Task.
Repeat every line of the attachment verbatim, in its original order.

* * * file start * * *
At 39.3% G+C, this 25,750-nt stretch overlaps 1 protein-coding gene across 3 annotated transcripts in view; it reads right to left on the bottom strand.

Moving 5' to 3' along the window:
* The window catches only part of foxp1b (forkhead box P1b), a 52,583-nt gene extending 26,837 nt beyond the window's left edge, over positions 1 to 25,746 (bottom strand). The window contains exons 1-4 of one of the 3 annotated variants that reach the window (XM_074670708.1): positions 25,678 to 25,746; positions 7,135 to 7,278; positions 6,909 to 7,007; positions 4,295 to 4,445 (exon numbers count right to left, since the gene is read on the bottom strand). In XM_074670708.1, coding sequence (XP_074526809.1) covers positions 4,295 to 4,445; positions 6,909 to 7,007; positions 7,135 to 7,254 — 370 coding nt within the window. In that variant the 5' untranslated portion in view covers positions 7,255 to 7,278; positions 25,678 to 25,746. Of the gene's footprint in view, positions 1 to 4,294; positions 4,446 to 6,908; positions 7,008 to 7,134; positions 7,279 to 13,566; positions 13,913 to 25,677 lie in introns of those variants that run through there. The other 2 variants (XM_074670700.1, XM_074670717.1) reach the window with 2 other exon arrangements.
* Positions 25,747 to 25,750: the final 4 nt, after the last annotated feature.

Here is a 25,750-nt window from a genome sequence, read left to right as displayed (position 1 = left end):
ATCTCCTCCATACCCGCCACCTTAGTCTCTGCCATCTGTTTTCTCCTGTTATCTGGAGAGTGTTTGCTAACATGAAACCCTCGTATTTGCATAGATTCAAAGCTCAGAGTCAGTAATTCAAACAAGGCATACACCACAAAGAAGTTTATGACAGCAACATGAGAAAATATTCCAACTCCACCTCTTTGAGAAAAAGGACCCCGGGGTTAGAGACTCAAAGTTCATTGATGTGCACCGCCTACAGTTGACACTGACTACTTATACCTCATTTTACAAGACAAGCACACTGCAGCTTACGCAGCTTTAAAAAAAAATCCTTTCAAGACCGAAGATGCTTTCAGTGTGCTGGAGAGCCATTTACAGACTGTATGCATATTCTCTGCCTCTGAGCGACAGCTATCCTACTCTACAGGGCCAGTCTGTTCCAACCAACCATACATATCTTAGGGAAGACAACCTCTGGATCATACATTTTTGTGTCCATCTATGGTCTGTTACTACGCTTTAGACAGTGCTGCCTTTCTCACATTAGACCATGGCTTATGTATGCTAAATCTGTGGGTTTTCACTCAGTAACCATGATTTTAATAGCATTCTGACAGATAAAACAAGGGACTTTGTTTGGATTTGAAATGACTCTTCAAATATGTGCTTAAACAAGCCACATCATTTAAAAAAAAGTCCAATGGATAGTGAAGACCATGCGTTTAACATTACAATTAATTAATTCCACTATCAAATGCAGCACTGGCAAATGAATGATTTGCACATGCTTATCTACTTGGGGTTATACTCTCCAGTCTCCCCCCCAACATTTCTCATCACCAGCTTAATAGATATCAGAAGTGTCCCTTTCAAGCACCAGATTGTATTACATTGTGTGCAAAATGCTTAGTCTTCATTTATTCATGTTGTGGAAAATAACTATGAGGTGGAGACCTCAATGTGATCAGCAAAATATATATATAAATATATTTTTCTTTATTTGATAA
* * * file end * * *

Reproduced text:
At 39.3% G+C, this 25,750-nt stretch overlaps 1 protein-coding gene across 3 annotated transcripts in view; it reads right to left on the bottom strand.

Moving 5' to 3' along the window:
* The window catches only part of foxp1b (forkhead box P1b), a 52,583-nt gene extending 26,837 nt beyond the window's left edge, over positions 1 to 25,746 (bottom strand). The window contains exons 1-4 of one of the 3 annotated variants that reach the window (XM_074670708.1): positions 25,678 to 25,746; positions 7,135 to 7,278; positions 6,909 to 7,007; positions 4,295 to 4,445 (exon numbers count right to left, since the gene is read on the bottom strand). In XM_074670708.1, coding sequence (XP_074526809.1) covers positions 4,295 to 4,445; positions 6,909 to 7,007; positions 7,135 to 7,254 — 370 coding nt within the window. In that variant the 5' untranslated portion in view covers positions 7,255 to 7,278; positions 25,678 to 25,746. Of the gene's footprint in view, positions 1 to 4,294; positions 4,446 to 6,908; positions 7,008 to 7,134; positions 7,279 to 13,566; positions 13,913 to 25,677 lie in introns of those variants that run through there. The other 2 variants (XM_074670700.1, XM_074670717.1) reach the window with 2 other exon arrangements.
* Positions 25,747 to 25,750: the final 4 nt, after the last annotated feature.

Here is a 25,750-nt window from a genome sequence, read left to right as displayed (position 1 = left end):
ATCTCCTCCATACCCGCCACCTTAGTCTCTGCCATCTGTTTTCTCCTGTTATCTGGAGAGTGTTTGCTAACATGAAACCCTCGTATTTGCATAGATTCAAAGCTCAGAGTCAGTAATTCAAACAAGGCATACACCACAAAGAAGTTTATGACAGCAACATGAGAAAATATTCCAACTCCACCTCTTTGAGAAAAAGGACCCCGGGGTTAGAGACTCAAAGTTCATTGATGTGCACCGCCTACAGTTGACACTGACTACTTATACCTCATTTTACAAGACAAGCACACTGCAGCTTACGCAGCTTTAAAAAAAAATCCTTTCAAGACCGAAGATGCTTTCAGTGTGCTGGAGAGCCATTTACAGACTGTATGCATATTCTCTGCCTCTGAGCGACAGCTATCCTACTCTACAGGGCCAGTCTGTTCCAACCAACCATACATATCTTAGGGAAGACAACCTCTGGATCATACATTTTTGTGTCCATCTATGGTCTGTTACTACGCTTTAGACAGTGCTGCCTTTCTCACATTAGACCATGGCTTATGTATGCTAAATCTGTGGGTTTTCACTCAGTAACCATGATTTTAATAGCATTCTGACAGATAAAACAAGGGACTTTGTTTGGATTTGAAATGACTCTTCAAATATGTGCTTAAACAAGCCACATCATTTAAAAAAAAGTCCAATGGATAGTGAAGACCATGCGTTTAACATTACAATTAATTAATTCCACTATCAAATGCAGCACTGGCAAATGAATGATTTGCACATGCTTATCTACTTGGGGTTATACTCTCCAGTCTCCCCCCCAACATTTCTCATCACCAGCTTAATAGATATCAGAAGTGTCCCTTTCAAGCACCAGATTGTATTACATTGTGTGCAAAATGCTTAGTCTTCATTTATTCATGTTGTGGAAAATAACTATGAGGTGGAGACCTCAATGTGATCAGCAAAATATATATATAAATATATTTTTCTTTATTTGATAA